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Hansel & Gretel: Witch Hunters

Reviewed by Charlotte Stevens.

Director Tommy Wirkola
Length 88 mins
Certificate 15 / R
Rating *******---
Filmmaking: 3  Personal enjoyment: 4

Photo from the article Trailer

"Hansel and Gretel" is a well-known Grimm fairy tale. Two children are abandoned in a forest by their parents, where a candy-laden, house-shaped trap delivers them into the clutches of a cannibalistic witch. Hansel is caged and force-fed while Gretel becomes the witch’s indentured servant until she finds the chance to push the witch into her own oven. Gretel releases her brother and the children escape, leaving the witch to burn to death. In some versions of the story, they return home, having helped themselves to the witch’s treasure. As a fairy tale, the moral of this story can be tweaked through elaborations and variations: a tragic tale of economic necessity, of an evil (step-)mother or unfeeling father, of two prepubescent vandals harassing a poor old lady living alone in the woods.

Hansel and Gretel: Witch Hunters doesn’t care to speculate about that sort of character depth or narrative realism. The film catches up with Hansel and Gretel in their adult lives (played by Jeremy Renner and Gemma Arterton), having turned their early witch-roasting success into a career as supernatural bounty hunters. Norwegian writer/director Tommy Wirkola, best known for his 2009 Nazi-zombie horror flick Dead Snow, ensures this film earns its 15 certificate for gore. However, it maintains a comic-book sensibility, meaning the effects are never in danger of becoming too gritty or realistic. Cinematographer Michael Bonvillain (Cloverfield, Lost, Alias) makes the most of his German forest locations and a village set no doubt inspired by the Universal Frankenstein films. Clever props and costumes round out the world-building. This is a movie aware of its genre heritage, but it doesn’t get weighed down in gothic affectation.

Hansel and Gretel is unusual, comfortably offering spectacle and entertainment without apology or pretension. Even less usual is to have such a high proportion of women with speaking roles in a genre action film; for that alone I recommend seeing it. Another point of approval comes from its running time: at a lean 88 minutes it’s a nice antidote to the recent trend of self-important 150-minute epics. It never feels too short or perfunctory, as its plot is more an excuse for playful anachronistic world-building than a platform for posing grand philosophical questions. As a fairy tale, it offers a simple narrative, shies away from moral ambiguity, and doesn’t challenge its audience.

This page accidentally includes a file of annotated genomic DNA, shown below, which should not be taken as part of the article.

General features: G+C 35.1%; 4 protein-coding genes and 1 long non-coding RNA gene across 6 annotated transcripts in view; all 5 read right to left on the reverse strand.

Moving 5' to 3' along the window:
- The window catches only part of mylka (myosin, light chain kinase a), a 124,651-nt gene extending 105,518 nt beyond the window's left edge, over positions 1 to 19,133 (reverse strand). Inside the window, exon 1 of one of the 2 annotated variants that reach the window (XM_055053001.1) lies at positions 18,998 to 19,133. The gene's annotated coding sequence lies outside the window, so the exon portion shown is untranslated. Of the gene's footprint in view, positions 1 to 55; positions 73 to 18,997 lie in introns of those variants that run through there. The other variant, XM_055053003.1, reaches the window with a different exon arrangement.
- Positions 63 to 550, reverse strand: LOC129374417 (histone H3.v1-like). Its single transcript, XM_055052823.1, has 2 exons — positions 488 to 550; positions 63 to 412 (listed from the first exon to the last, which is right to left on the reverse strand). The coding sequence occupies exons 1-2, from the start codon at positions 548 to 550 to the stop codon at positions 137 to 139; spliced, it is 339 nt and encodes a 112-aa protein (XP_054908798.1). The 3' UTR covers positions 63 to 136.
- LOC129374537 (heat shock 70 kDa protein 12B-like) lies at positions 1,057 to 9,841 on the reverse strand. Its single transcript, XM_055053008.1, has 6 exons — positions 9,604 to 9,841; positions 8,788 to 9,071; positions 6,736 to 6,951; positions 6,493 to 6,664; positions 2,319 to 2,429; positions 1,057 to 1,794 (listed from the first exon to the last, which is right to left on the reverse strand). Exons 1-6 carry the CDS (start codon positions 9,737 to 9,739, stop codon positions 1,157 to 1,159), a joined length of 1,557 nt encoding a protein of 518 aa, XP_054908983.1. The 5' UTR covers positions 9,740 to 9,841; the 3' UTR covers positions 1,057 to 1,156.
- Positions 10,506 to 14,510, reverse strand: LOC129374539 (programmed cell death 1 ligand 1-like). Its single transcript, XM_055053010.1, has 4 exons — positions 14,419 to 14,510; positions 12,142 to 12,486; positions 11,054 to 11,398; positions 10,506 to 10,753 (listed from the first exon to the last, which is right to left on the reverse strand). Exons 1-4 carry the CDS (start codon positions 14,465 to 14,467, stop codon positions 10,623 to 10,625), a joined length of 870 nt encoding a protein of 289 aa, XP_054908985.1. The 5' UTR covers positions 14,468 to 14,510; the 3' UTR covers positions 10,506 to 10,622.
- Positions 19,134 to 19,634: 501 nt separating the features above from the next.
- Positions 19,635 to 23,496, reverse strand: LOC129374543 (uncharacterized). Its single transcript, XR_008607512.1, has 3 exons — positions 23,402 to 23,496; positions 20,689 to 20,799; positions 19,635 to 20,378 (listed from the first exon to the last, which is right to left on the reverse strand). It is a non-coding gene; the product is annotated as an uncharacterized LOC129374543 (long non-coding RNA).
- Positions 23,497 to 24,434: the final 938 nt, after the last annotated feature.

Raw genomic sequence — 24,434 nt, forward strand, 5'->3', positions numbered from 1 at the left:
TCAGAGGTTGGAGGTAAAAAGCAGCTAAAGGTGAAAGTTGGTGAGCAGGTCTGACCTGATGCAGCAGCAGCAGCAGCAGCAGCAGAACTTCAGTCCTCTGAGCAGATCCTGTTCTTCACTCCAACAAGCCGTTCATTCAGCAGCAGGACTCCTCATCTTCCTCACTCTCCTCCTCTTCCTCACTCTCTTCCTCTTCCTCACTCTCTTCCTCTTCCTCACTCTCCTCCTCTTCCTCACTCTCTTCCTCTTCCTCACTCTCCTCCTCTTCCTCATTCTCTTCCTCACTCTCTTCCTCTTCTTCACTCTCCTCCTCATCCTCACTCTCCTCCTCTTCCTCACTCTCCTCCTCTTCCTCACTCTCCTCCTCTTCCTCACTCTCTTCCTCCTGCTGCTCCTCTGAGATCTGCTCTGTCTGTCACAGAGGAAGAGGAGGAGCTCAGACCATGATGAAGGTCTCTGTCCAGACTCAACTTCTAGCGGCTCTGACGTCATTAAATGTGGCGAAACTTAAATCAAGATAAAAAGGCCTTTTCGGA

Though Famke Janssen is somewhat disappointing as the film’s villain, Hansel and Gretel succeeds as a fantasy-action film due to the charisma of its two leads, who showcase an ability to take a punch and balance stunts with slapstick. Both Jeremy Renner and Gemma Arterton inhabit a relaxed, almost laconic Harrison Fordish quality in their approach to acting action; while Gretel is the brains of the partnership and Hansel is happier having a pint, there’s a definite parity between female and male leads. Gretel is arguably the main character, but Hansel is more than her sidekick. A strength of the film is to present these characters as equals; for example, both rescue and need rescuing.

Understandably, the film’s trailer skips showing quieter scenes between the siblings. Despite being a fantasy-action spectacle, there are still moments that let Arterton show off her RADA training (and credible American accent) and Renner the subtleties in performance that earned him his two Oscar nominations.

For anyone feeling like Hansel and Gretel lost in the woods of awards-season fatigue, I recommend taking a nibble of this cinematic candy.

Alternate Take to follow soon...

This review was published on March 02, 2013.

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